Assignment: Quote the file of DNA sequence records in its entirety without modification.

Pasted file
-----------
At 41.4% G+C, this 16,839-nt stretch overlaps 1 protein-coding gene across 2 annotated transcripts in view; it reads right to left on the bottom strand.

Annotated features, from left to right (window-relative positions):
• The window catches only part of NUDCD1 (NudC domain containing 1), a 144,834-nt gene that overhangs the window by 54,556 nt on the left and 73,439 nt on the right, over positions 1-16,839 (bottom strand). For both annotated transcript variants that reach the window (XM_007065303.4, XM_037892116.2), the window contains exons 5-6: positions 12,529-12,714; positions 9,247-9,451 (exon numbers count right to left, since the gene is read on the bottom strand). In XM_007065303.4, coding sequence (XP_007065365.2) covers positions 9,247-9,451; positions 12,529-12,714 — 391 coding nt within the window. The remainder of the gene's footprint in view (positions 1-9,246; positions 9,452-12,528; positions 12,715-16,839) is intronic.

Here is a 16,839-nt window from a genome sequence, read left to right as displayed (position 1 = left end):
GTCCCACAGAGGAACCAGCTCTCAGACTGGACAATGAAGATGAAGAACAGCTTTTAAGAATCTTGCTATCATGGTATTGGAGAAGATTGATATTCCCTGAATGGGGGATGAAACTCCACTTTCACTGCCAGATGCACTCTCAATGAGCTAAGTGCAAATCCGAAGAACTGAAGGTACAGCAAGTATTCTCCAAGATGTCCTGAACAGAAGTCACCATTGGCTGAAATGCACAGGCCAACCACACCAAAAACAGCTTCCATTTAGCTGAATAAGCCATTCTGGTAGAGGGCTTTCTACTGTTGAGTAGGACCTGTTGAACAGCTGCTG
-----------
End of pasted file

At 41.4% G+C, this 16,839-nt stretch overlaps 1 protein-coding gene across 2 annotated transcripts in view; it reads right to left on the bottom strand.

Annotated features, from left to right (window-relative positions):
• The window catches only part of NUDCD1 (NudC domain containing 1), a 144,834-nt gene that overhangs the window by 54,556 nt on the left and 73,439 nt on the right, over positions 1-16,839 (bottom strand). For both annotated transcript variants that reach the window (XM_007065303.4, XM_037892116.2), the window contains exons 5-6: positions 12,529-12,714; positions 9,247-9,451 (exon numbers count right to left, since the gene is read on the bottom strand). In XM_007065303.4, coding sequence (XP_007065365.2) covers positions 9,247-9,451; positions 12,529-12,714 — 391 coding nt within the window. The remainder of the gene's footprint in view (positions 1-9,246; positions 9,452-12,528; positions 12,715-16,839) is intronic.

Here is a 16,839-nt window from a genome sequence, read left to right as displayed (position 1 = left end):
GTCCCACAGAGGAACCAGCTCTCAGACTGGACAATGAAGATGAAGAACAGCTTTTAAGAATCTTGCTATCATGGTATTGGAGAAGATTGATATTCCCTGAATGGGGGATGAAACTCCACTTTCACTGCCAGATGCACTCTCAATGAGCTAAGTGCAAATCCGAAGAACTGAAGGTACAGCAAGTATTCTCCAAGATGTCCTGAACAGAAGTCACCATTGGCTGAAATGCACAGGCCAACCACACCAAAAACAGCTTCCATTTAGCTGAATAAGCCATTCTGGTAGAGGGCTTTCTACTGTTGAGTAGGACCTGTTGAACAGCTGCTG